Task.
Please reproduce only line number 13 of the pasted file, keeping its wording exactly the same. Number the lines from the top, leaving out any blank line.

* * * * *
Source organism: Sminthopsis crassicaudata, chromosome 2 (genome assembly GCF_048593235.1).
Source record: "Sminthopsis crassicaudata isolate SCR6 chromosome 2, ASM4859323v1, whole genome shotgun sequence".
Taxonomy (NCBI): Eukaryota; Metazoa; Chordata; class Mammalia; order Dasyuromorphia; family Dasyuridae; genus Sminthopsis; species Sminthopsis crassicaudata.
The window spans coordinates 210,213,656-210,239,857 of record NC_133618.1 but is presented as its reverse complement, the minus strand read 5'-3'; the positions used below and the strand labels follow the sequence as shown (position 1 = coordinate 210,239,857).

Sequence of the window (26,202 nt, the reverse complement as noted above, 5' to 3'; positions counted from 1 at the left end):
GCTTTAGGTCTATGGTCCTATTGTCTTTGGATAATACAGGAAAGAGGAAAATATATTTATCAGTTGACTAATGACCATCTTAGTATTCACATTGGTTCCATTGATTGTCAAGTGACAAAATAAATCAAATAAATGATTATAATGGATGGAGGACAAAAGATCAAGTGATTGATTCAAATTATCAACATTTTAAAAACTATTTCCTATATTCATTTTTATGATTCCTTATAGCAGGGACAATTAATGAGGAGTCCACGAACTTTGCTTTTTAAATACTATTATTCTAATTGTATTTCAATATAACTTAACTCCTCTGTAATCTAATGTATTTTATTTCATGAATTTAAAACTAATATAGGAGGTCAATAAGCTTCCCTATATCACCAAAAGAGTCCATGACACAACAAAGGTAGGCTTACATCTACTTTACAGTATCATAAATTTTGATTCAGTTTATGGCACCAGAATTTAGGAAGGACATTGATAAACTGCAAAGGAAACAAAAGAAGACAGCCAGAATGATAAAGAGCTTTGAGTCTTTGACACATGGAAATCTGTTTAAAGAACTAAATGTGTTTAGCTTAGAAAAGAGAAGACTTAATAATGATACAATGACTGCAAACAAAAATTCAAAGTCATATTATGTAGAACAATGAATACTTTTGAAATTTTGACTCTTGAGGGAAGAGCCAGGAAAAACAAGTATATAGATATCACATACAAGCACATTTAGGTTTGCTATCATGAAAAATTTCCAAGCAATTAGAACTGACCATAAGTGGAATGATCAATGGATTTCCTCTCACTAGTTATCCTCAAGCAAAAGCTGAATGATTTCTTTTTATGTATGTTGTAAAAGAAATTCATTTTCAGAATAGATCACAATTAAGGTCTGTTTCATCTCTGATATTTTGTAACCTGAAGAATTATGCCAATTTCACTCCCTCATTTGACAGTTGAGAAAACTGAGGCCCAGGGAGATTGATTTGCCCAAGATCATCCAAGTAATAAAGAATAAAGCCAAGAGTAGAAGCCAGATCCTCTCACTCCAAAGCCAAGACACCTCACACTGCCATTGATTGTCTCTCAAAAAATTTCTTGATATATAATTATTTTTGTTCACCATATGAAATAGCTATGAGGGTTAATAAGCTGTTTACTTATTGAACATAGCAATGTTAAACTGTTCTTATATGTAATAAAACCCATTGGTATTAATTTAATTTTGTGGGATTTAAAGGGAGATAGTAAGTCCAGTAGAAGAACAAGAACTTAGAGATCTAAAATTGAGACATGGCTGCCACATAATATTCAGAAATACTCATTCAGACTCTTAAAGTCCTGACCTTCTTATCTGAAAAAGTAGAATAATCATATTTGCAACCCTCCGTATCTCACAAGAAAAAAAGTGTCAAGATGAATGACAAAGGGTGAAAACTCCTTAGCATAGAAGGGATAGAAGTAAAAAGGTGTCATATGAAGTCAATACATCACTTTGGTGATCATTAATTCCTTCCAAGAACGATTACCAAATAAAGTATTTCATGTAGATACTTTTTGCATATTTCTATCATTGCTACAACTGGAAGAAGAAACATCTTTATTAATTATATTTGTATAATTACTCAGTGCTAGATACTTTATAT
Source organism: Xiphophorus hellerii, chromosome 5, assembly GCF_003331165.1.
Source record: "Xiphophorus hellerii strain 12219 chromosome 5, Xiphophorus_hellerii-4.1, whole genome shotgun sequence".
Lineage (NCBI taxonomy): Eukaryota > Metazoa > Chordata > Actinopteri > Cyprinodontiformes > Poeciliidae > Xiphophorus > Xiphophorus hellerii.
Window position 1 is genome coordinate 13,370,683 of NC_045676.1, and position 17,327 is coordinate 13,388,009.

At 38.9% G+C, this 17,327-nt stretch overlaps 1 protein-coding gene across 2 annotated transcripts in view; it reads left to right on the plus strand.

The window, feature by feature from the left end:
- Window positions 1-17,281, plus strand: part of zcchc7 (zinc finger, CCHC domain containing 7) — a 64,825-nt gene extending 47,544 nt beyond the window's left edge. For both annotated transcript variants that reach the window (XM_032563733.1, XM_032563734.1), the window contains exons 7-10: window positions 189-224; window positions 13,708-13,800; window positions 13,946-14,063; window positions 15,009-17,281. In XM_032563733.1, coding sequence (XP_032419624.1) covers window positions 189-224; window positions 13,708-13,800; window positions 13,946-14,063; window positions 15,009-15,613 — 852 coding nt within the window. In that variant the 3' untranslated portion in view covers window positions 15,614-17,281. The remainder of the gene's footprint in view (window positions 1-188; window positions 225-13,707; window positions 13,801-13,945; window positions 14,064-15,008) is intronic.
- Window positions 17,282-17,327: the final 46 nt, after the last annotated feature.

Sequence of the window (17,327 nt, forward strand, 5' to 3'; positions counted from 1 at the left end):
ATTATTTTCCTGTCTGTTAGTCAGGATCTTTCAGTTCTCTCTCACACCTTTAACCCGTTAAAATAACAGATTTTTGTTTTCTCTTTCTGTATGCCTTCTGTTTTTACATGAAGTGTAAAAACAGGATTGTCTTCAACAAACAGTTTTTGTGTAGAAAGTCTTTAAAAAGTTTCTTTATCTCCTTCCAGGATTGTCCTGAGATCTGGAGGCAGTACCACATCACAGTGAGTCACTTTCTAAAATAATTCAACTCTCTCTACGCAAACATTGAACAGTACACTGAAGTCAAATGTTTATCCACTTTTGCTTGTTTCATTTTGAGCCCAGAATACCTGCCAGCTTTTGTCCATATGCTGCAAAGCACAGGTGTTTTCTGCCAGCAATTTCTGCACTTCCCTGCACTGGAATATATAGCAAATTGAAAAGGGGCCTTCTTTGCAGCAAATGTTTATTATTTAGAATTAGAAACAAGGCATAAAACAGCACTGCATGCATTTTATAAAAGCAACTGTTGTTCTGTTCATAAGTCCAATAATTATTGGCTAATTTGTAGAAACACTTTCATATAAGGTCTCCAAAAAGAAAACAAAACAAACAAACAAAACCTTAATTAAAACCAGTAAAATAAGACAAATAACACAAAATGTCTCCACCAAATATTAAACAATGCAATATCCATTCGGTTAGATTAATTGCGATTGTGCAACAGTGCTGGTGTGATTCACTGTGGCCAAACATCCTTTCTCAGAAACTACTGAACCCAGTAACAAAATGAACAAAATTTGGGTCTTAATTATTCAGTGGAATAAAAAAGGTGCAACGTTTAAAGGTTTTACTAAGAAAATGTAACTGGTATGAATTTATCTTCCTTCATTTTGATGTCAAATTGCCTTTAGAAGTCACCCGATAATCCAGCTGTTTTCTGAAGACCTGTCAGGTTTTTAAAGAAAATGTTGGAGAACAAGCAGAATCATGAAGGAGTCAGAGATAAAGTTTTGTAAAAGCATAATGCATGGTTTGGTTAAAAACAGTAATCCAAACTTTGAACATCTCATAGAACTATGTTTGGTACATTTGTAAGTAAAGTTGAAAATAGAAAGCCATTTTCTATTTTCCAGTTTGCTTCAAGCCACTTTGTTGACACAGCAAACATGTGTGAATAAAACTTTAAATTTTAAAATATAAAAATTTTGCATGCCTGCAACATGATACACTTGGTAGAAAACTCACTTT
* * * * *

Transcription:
- Window positions 1-17,281, plus strand: part of zcchc7 (zinc finger, CCHC domain containing 7) — a 64,825-nt gene extending 47,544 nt beyond the window's left edge. For both annotated transcript variants that reach the window (XM_032563733.1, XM_032563734.1), the window contains exons 7-10: window positions 189-224; window positions 13,708-13,800; window positions 13,946-14,063; window positions 15,009-17,281. In XM_032563733.1, coding sequence (XP_032419624.1) covers window positions 189-224; window positions 13,708-13,800; window positions 13,946-14,063; window positions 15,009-15,613 — 852 coding nt within the window. In that variant the 3' untranslated portion in view covers window positions 15,614-17,281. The remainder of the gene's footprint in view (window positions 1-188; window positions 225-13,707; window positions 13,801-13,945; window positions 14,064-15,008) is intronic.